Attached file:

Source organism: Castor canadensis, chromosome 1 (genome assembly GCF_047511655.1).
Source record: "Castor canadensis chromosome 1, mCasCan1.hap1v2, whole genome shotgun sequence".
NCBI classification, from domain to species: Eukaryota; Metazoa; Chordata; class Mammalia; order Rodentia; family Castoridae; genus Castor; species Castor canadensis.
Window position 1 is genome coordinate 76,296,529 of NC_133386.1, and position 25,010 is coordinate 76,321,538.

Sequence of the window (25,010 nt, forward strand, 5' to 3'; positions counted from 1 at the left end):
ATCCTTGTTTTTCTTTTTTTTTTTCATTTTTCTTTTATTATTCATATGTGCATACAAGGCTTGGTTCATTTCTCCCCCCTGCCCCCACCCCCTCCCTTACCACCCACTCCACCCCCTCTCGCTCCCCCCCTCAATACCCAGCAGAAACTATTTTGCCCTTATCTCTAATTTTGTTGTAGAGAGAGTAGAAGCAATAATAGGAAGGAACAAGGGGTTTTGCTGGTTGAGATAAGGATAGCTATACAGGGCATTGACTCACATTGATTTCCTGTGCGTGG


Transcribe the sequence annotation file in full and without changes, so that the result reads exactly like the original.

Source organism: Castor canadensis, chromosome 1 (genome assembly GCF_047511655.1).
Source record: "Castor canadensis chromosome 1, mCasCan1.hap1v2, whole genome shotgun sequence".
NCBI classification, from domain to species: Eukaryota; Metazoa; Chordata; class Mammalia; order Rodentia; family Castoridae; genus Castor; species Castor canadensis.
Window position 1 is genome coordinate 76,296,529 of NC_133386.1, and position 25,010 is coordinate 76,321,538.

Sequence of the window (25,010 nt, forward strand, 5' to 3'; positions counted from 1 at the left end):
ATCCTTGTTTTTCTTTTTTTTTTTCATTTTTCTTTTATTATTCATATGTGCATACAAGGCTTGGTTCATTTCTCCCCCCTGCCCCCACCCCCTCCCTTACCACCCACTCCACCCCCTCTCGCTCCCCCCCTCAATACCCAGCAGAAACTATTTTGCCCTTATCTCTAATTTTGTTGTAGAGAGAGTAGAAGCAATAATAGGAAGGAACAAGGGGTTTTGCTGGTTGAGATAAGGATAGCTATACAGGGCATTGACTCACATTGATTTCCTGTGCGTGG